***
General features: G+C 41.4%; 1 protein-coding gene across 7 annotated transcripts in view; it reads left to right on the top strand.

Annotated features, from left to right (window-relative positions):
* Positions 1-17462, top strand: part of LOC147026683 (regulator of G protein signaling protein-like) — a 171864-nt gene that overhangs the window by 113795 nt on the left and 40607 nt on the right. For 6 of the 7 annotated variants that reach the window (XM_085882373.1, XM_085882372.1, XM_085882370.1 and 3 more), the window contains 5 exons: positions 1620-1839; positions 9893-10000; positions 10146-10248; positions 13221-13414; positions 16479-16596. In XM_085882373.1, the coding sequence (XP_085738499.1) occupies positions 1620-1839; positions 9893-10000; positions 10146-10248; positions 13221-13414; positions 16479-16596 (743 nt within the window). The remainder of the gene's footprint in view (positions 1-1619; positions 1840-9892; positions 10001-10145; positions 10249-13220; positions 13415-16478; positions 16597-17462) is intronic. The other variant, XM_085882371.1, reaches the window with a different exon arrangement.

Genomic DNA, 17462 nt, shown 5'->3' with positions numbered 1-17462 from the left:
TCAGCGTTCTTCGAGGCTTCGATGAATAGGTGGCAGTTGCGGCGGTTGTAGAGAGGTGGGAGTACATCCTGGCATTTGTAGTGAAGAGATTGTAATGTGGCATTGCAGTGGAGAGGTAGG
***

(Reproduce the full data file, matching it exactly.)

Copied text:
General features: G+C 41.4%; 1 protein-coding gene across 7 annotated transcripts in view; it reads left to right on the top strand.

Annotated features, from left to right (window-relative positions):
* Positions 1-17462, top strand: part of LOC147026683 (regulator of G protein signaling protein-like) — a 171864-nt gene that overhangs the window by 113795 nt on the left and 40607 nt on the right. For 6 of the 7 annotated variants that reach the window (XM_085882373.1, XM_085882372.1, XM_085882370.1 and 3 more), the window contains 5 exons: positions 1620-1839; positions 9893-10000; positions 10146-10248; positions 13221-13414; positions 16479-16596. In XM_085882373.1, the coding sequence (XP_085738499.1) occupies positions 1620-1839; positions 9893-10000; positions 10146-10248; positions 13221-13414; positions 16479-16596 (743 nt within the window). The remainder of the gene's footprint in view (positions 1-1619; positions 1840-9892; positions 10001-10145; positions 10249-13220; positions 13415-16478; positions 16597-17462) is intronic. The other variant, XM_085882371.1, reaches the window with a different exon arrangement.

Genomic DNA, 17462 nt, shown 5'->3' with positions numbered 1-17462 from the left:
TCAGCGTTCTTCGAGGCTTCGATGAATAGGTGGCAGTTGCGGCGGTTGTAGAGAGGTGGGAGTACATCCTGGCATTTGTAGTGAAGAGATTGTAATGTGGCATTGCAGTGGAGAGGTAGG